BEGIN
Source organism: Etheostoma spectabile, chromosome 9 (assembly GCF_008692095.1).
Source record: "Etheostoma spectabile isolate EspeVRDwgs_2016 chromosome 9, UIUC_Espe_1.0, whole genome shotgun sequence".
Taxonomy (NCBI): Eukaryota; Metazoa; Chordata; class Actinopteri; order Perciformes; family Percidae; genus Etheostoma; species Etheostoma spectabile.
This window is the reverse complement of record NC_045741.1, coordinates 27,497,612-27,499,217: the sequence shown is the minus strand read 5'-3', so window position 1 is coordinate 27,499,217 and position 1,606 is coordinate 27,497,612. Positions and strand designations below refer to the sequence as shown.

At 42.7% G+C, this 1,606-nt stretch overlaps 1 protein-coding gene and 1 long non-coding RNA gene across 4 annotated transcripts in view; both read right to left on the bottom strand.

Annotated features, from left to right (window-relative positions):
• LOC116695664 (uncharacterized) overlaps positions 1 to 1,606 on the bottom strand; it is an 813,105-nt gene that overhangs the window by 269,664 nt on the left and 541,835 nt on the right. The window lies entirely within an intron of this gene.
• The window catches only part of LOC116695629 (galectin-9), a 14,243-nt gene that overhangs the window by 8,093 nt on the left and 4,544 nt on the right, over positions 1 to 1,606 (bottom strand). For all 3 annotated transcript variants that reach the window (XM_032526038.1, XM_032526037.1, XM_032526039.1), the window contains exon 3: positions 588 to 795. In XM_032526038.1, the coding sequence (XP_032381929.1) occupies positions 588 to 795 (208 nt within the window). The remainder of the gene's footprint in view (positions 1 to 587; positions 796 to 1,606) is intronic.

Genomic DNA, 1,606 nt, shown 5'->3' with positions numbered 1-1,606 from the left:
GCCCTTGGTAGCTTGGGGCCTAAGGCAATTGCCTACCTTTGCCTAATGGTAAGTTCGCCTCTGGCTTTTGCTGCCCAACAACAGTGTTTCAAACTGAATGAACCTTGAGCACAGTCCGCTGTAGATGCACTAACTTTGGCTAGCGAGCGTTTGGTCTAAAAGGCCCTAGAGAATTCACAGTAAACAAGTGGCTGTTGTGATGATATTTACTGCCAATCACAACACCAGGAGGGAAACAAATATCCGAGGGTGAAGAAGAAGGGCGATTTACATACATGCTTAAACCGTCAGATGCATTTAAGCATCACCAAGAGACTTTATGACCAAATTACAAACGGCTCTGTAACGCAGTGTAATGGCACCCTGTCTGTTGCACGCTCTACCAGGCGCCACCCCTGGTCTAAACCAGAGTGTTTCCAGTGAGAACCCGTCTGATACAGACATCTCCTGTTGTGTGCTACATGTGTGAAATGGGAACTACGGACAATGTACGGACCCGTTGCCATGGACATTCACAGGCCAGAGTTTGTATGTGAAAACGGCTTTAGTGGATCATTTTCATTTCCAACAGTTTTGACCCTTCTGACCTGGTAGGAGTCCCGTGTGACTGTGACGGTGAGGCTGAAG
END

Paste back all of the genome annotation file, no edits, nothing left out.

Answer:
Source organism: Etheostoma spectabile, chromosome 9 (assembly GCF_008692095.1).
Source record: "Etheostoma spectabile isolate EspeVRDwgs_2016 chromosome 9, UIUC_Espe_1.0, whole genome shotgun sequence".
Taxonomy (NCBI): Eukaryota; Metazoa; Chordata; class Actinopteri; order Perciformes; family Percidae; genus Etheostoma; species Etheostoma spectabile.
This window is the reverse complement of record NC_045741.1, coordinates 27,497,612-27,499,217: the sequence shown is the minus strand read 5'-3', so window position 1 is coordinate 27,499,217 and position 1,606 is coordinate 27,497,612. Positions and strand designations below refer to the sequence as shown.

At 42.7% G+C, this 1,606-nt stretch overlaps 1 protein-coding gene and 1 long non-coding RNA gene across 4 annotated transcripts in view; both read right to left on the bottom strand.

Annotated features, from left to right (window-relative positions):
• LOC116695664 (uncharacterized) overlaps positions 1 to 1,606 on the bottom strand; it is an 813,105-nt gene that overhangs the window by 269,664 nt on the left and 541,835 nt on the right. The window lies entirely within an intron of this gene.
• The window catches only part of LOC116695629 (galectin-9), a 14,243-nt gene that overhangs the window by 8,093 nt on the left and 4,544 nt on the right, over positions 1 to 1,606 (bottom strand). For all 3 annotated transcript variants that reach the window (XM_032526038.1, XM_032526037.1, XM_032526039.1), the window contains exon 3: positions 588 to 795. In XM_032526038.1, the coding sequence (XP_032381929.1) occupies positions 588 to 795 (208 nt within the window). The remainder of the gene's footprint in view (positions 1 to 587; positions 796 to 1,606) is intronic.

Genomic DNA, 1,606 nt, shown 5'->3' with positions numbered 1-1,606 from the left:
GCCCTTGGTAGCTTGGGGCCTAAGGCAATTGCCTACCTTTGCCTAATGGTAAGTTCGCCTCTGGCTTTTGCTGCCCAACAACAGTGTTTCAAACTGAATGAACCTTGAGCACAGTCCGCTGTAGATGCACTAACTTTGGCTAGCGAGCGTTTGGTCTAAAAGGCCCTAGAGAATTCACAGTAAACAAGTGGCTGTTGTGATGATATTTACTGCCAATCACAACACCAGGAGGGAAACAAATATCCGAGGGTGAAGAAGAAGGGCGATTTACATACATGCTTAAACCGTCAGATGCATTTAAGCATCACCAAGAGACTTTATGACCAAATTACAAACGGCTCTGTAACGCAGTGTAATGGCACCCTGTCTGTTGCACGCTCTACCAGGCGCCACCCCTGGTCTAAACCAGAGTGTTTCCAGTGAGAACCCGTCTGATACAGACATCTCCTGTTGTGTGCTACATGTGTGAAATGGGAACTACGGACAATGTACGGACCCGTTGCCATGGACATTCACAGGCCAGAGTTTGTATGTGAAAACGGCTTTAGTGGATCATTTTCATTTCCAACAGTTTTGACCCTTCTGACCTGGTAGGAGTCCCGTGTGACTGTGACGGTGAGGCTGAAG